November 9, 2015 report
Solving the zeolite conundrum: Researchers make 'unfeasible' zeolites
(Phys.org)—Zeolites, silica-based compounds known for their high surface area, have many commercial applications as absorbents and in catalysis. Since the function of the zeolite is related to its architecture, new zeolites mean the possibility of new applications. Theoretical calculations predict millions of possible zeolites, yet only about two hundred zeolites have been isolated. This oddity has been dubbed the "zeolite conundrum," and assumes that certain criteria must be met in order for a theoretical zeolite to be synthetically feasible.
New research demonstrates that "unfeasible" zeolites architectures are synthetically possible by using a different strategy than traditional sol-gel hydrothermal methods. Michal Mazur, Paul S. Wheatley, Marta Navarro, Wieslaw J. Roth, Miroslav Položij, Alvaro Mayoral, Pavla Eliášová, Petr Nachtigall, Jiří Čejka, and Russell E. Morris from the Academy of Sciences of the Czech Republic, the University of St. Andrews, the Charles University in Prague, and the University of Zaragoza have demonstrated the synthesis and characterization of two unfeasible silica-based zeolites, IPC-9 and IPC-10, using an assembly-disassembly-organization-reassembly synthetic mechanism. Their work appears in the recent issue of Nature Chemistry.
"At a stroke, this discovery fundamentally changes the number of potentially accessible zeolite frameworks by an order of magnitude," said Dr. Russell Morris, one of the authors of the study. "This means that new topologies with new properties are, for the first time, available for scientists to realistically target."
Because all known zeolites tend to be within a certain region in the energy density plot (range of feasible zeolites), the authors assumed that the limiting factor in making unfeasible zeolites was the traditional solvothermal method. This synthesis typically involves heating silica in a basic solution for several days. Because it is a reversible process, the zeolites outside the feasible zeolite range cannot be isolated.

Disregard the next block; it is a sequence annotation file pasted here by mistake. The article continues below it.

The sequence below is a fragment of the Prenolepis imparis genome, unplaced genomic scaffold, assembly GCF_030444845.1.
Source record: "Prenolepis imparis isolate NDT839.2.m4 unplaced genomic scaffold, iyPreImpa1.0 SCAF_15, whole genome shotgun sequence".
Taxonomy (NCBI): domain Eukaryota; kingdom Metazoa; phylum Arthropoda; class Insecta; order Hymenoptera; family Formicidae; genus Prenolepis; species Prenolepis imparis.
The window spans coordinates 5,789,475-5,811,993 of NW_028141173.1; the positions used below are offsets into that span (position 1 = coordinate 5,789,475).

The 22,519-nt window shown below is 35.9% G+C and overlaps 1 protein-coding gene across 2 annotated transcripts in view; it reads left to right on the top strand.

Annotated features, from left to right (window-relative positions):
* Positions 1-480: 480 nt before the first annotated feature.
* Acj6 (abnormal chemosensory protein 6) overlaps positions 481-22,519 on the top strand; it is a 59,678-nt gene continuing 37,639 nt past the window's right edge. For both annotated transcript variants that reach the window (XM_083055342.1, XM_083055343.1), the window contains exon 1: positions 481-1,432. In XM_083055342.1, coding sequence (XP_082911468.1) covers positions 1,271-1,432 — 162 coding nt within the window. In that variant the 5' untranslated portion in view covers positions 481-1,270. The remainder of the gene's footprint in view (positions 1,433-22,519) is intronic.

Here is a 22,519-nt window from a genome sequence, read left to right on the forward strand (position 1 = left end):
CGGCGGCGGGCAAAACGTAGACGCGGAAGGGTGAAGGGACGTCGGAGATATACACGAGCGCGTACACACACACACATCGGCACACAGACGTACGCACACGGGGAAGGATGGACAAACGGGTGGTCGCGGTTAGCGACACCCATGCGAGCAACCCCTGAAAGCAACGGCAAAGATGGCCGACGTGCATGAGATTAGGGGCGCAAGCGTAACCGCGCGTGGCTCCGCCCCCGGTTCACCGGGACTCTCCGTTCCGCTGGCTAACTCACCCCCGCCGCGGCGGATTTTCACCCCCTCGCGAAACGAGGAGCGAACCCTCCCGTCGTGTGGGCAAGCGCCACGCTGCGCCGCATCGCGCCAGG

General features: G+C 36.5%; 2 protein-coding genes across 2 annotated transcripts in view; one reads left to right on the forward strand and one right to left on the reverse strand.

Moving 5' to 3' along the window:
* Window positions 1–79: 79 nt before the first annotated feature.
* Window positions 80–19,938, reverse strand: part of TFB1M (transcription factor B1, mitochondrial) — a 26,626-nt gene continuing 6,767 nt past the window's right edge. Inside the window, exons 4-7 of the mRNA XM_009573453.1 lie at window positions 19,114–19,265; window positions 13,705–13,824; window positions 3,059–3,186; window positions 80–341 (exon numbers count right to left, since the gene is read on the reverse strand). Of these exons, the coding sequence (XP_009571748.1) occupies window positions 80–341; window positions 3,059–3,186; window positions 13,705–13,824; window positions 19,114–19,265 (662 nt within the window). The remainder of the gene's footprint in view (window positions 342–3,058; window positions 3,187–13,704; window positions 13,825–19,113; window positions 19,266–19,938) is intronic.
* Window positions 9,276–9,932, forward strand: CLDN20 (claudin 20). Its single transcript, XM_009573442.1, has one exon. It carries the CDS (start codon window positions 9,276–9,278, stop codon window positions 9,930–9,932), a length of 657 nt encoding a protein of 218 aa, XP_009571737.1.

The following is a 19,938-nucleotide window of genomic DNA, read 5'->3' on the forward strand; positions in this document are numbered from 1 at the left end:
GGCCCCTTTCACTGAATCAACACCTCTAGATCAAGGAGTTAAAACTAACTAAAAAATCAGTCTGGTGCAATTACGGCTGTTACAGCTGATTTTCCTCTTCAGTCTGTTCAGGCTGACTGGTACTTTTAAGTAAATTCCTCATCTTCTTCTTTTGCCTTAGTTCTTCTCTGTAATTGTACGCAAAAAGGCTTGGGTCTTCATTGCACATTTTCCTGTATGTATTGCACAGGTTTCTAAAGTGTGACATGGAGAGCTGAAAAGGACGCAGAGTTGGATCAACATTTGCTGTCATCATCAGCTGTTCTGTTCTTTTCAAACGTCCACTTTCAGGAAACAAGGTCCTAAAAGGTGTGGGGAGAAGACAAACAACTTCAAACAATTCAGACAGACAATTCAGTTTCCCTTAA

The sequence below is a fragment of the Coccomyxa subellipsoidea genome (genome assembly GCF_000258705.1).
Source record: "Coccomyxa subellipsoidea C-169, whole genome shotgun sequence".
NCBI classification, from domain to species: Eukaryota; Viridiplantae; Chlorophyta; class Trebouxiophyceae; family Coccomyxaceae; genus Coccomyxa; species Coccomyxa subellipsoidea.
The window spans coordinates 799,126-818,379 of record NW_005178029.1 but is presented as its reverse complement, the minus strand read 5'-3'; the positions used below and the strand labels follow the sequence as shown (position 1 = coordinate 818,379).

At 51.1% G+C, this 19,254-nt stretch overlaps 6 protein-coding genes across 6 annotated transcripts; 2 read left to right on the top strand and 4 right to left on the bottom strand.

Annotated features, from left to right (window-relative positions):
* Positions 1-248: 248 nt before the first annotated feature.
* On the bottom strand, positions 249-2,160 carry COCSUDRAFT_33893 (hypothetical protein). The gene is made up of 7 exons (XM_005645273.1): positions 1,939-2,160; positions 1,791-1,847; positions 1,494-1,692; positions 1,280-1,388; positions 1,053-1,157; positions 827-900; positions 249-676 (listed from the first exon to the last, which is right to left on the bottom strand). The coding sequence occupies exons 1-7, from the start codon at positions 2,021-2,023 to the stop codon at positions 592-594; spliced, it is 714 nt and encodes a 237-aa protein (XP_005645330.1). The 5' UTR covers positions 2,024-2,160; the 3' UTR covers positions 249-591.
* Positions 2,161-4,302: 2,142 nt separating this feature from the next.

Mazur, et al. employed an assembly-disassembly-organization-reassembly mechanism that they had previously reported as an alternative method for making zeolites. This synthesis involved first constructing a known zeolite, breaking the zeolite along the structural layers, and then re-building it by inserting "connectors" between layers that were slightly off-set from their low energy conformation. This allows the formation zeolites with large pore sizes and more structural strain than previously isolated ones, giving zeolites with higher energies than would be expected for their density.
To make this high-energy configuration, the authors used choline cations as their structure-directing agent. The cation intercalates between the zeolite layers, holding them in place until the calcination step in which the choline is removed and the layers reassemble. Layers with an oxygen bridge form IPC-9. If additional silicon is added, then layers with a silicon bridge form IPC-10.
X-ray diffraction and TEM studies confirmed the computationally-directed structure of IPC-9 and IPC-10 and showed that both contained a 2D channel system. Importantly, when placed on an energy-density plot of all known zeolites, IPC-9 lies on the outer edge of the region of known (feasible) zeolites and IPC-10 is well outside of this region, with higher framework energy than any known zeolites of comparative framework density. The authors note that both IPC-9 and IPC-10 fail at least one of local interatomic distance criteria would have previously been viewed as "unfeasible" zeolites.
This mechanism allows for predictable and controlled formation of high-energy "unfeasible" zeolites and sheds light on the zeolite conundrum. Because the traditional way to make zeolites involves a reversible reaction, only low-energy zeolites have been feasible synthetic targets. The procedure presented here allows for the construction of zeolites that were once thought unfeasible. According to Dr. Morris, the next step in this research is "to discover how their unique properties can be utilized in catalysis, gas separation and other applications."
Zeolites are porous aluminosilicate materials that have found applications in many different technologies. However, although simulations suggest that there are millions of possible zeolite topologies, only a little over 200 zeolite frameworks of all compositions are currently known, of which about 50 are pure silica materials. This is known as the zeolite conundrum—why have so few of all the possible structures been made? Several criteria have been formulated to explain why most zeolites are unfeasible synthesis targets. Here we demonstrate the synthesis of two such 'unfeasible' zeolites, IPC-9 and IPC-10, through the assembly–disassembly–organization–reassembly mechanism. These new high-silica zeolites have rare characteristics, such as windows that comprise odd-membered rings. Their synthesis opens up the possibility of preparing other zeolites that have not been accessible by traditional solvothermal synthetic methods. We envisage that these findings may lead to a step change in the number and types of zeolites available for future applications.
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